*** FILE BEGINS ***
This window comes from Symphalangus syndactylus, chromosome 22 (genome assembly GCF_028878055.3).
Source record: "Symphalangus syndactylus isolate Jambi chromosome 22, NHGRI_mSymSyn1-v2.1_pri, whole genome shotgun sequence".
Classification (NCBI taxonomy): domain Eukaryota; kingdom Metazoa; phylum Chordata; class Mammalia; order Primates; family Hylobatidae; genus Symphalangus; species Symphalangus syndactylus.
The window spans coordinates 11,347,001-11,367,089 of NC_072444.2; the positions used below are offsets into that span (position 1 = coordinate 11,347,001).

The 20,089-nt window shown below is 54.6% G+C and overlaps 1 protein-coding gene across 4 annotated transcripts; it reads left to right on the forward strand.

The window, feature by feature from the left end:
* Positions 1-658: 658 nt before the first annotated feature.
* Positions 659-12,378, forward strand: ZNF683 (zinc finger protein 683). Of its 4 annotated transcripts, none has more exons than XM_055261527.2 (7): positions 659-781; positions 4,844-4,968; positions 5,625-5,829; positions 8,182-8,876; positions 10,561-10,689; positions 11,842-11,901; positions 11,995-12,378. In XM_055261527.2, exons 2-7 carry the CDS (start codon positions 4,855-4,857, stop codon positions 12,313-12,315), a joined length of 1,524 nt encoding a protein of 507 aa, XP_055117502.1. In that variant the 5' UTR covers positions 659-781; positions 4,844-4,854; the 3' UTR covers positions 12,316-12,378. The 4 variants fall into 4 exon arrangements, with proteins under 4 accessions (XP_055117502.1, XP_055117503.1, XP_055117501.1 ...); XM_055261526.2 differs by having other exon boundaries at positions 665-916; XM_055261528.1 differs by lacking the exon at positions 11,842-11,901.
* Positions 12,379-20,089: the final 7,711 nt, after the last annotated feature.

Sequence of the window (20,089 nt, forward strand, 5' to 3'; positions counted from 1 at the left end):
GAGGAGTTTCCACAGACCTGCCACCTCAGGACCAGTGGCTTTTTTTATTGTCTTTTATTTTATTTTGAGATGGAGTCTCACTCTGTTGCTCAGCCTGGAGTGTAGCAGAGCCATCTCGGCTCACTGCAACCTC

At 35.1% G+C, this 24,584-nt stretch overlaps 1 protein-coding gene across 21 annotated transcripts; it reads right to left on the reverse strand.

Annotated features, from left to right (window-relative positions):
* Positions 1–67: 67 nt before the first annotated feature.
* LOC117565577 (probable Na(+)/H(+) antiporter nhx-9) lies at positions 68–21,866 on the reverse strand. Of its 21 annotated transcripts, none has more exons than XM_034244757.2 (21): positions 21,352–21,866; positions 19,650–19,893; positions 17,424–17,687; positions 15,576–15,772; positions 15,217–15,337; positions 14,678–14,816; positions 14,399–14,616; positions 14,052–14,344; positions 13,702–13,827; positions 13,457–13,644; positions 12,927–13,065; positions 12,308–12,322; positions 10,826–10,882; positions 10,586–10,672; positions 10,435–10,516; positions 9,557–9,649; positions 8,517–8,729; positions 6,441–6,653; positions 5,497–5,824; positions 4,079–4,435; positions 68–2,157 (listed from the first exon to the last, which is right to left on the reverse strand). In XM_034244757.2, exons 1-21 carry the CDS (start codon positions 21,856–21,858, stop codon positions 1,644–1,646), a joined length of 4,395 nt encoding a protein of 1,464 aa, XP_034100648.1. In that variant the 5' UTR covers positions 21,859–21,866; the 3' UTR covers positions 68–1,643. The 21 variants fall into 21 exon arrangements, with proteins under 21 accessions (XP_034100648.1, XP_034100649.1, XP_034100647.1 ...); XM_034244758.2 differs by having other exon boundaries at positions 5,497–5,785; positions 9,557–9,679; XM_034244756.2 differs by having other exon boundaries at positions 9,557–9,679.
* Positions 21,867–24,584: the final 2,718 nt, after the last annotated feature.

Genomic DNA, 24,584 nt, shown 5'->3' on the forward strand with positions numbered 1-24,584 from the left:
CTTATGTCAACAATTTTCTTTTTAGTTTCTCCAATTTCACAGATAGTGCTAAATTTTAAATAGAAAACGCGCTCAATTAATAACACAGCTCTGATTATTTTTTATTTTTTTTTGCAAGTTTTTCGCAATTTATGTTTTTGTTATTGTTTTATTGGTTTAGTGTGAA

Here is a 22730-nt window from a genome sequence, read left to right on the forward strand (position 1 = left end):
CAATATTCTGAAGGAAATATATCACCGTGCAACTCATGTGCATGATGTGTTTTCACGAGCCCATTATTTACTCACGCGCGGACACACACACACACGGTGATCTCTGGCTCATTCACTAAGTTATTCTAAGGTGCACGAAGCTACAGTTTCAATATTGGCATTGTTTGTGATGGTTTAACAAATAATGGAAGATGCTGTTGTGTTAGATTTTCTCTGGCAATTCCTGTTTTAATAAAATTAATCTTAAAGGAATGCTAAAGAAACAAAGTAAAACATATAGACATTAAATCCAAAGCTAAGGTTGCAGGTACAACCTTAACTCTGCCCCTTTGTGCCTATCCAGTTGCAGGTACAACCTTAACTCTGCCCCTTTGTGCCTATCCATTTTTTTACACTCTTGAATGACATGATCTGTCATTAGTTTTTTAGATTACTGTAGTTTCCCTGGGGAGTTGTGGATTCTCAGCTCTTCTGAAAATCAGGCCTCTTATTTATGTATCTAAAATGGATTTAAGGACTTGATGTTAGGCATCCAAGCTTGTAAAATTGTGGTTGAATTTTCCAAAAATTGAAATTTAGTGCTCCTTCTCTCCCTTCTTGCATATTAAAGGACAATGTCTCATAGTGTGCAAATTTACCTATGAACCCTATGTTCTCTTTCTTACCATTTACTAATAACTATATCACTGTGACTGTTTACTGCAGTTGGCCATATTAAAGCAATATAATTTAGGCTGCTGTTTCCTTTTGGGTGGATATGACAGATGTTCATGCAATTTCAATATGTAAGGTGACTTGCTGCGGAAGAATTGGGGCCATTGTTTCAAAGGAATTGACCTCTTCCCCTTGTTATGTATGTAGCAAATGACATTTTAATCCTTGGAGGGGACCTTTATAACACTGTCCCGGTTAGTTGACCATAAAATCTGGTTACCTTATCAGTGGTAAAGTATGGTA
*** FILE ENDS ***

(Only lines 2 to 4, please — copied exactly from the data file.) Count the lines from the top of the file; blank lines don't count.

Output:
Source record: "Symphalangus syndactylus isolate Jambi chromosome 22, NHGRI_mSymSyn1-v2.1_pri, whole genome shotgun sequence".
Classification (NCBI taxonomy): domain Eukaryota; kingdom Metazoa; phylum Chordata; class Mammalia; order Primates; family Hylobatidae; genus Symphalangus; species Symphalangus syndactylus.
The window spans coordinates 11,347,001-11,367,089 of NC_072444.2; the positions used below are offsets into that span (position 1 = coordinate 11,347,001).